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Heidelberg, Germany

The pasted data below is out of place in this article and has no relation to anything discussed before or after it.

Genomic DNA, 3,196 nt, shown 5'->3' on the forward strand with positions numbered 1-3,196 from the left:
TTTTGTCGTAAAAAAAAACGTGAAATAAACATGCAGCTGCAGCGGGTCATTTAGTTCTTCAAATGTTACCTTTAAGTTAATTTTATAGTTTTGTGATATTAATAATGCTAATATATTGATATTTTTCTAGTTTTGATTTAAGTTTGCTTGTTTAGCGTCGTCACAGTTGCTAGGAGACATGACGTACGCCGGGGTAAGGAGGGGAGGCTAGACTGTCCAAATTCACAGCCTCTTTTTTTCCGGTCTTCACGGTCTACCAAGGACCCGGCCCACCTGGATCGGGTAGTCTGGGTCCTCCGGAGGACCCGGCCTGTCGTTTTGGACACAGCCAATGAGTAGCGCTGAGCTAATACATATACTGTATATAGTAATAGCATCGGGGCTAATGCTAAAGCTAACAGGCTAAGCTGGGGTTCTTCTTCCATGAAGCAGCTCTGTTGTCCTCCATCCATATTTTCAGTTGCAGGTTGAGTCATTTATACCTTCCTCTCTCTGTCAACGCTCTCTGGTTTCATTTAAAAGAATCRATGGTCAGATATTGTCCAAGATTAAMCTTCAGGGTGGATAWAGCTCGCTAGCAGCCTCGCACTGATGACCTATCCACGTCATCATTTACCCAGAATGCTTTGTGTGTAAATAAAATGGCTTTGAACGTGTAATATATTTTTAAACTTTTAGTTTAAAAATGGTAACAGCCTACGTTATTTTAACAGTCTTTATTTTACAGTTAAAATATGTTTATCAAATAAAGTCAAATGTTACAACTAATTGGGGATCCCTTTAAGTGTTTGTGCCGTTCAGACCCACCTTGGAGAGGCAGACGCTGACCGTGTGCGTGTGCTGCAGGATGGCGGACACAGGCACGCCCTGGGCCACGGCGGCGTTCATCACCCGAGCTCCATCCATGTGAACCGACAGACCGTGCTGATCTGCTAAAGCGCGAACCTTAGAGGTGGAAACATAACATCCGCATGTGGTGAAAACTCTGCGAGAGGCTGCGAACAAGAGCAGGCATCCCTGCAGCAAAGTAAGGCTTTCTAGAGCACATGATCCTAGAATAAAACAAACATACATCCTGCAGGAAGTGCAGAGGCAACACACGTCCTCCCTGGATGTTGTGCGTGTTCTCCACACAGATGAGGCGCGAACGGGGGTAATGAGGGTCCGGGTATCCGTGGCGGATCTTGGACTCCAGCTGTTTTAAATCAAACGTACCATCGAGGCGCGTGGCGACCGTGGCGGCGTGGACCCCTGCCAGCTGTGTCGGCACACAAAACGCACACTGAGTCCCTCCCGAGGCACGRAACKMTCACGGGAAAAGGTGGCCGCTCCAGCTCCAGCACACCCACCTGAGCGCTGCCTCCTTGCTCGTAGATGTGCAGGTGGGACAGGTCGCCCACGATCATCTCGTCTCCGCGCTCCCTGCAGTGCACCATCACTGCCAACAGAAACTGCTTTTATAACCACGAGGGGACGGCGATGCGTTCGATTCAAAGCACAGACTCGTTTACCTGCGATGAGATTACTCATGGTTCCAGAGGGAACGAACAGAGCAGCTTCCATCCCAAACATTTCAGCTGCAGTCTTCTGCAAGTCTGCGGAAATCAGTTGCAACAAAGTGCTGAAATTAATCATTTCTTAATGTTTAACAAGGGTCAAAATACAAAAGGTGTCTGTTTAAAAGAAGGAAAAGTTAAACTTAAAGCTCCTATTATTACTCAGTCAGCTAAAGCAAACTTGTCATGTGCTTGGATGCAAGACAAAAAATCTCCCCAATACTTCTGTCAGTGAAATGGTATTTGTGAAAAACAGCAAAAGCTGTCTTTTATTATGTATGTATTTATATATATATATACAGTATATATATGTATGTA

Respiratory syncytial virus (RSV) infections usually cause minor upper respiratory tract infections, but might also infect the lower respiratory tract presenting with coughing and dyspnoea. All age groups are susceptible to RSV infections, mostly newborns and small children. Due to incomplete immunity after primary infection, reinfections in children and adults are quite common. Patients with haematological malignancies and stem cell transplant patients have a high risk of developping pneumonia after RSV infection and are shedding the virus for many weeks. During winter time, the number of infections is high and peaks for four to eight weeks. Early detection of RSV in respiratory samples is of high importance, in order to install proper hygiene measures, e.g. isolation of the infected patient. Strict hygiene barriers are necessary, health care workers need to use gloves, gowns and glasses during contact with infected patients. Patients at risk are not allowed to have contact with visitors or medical personnel who present with respiratory symptoms. During an outbreak situation on haematological wards, all patients need to be screened for RSV. Depending on the RSV Leukästatus of the patients, special hygiene and therapeutic measures are recommended for stem cell transplant patients. Prospective randomised studies are necessary comparing several therapeutic options, e.g. ribavirin, immunoglobulin and Palivizumab prophylaxis in high risk patients. Source

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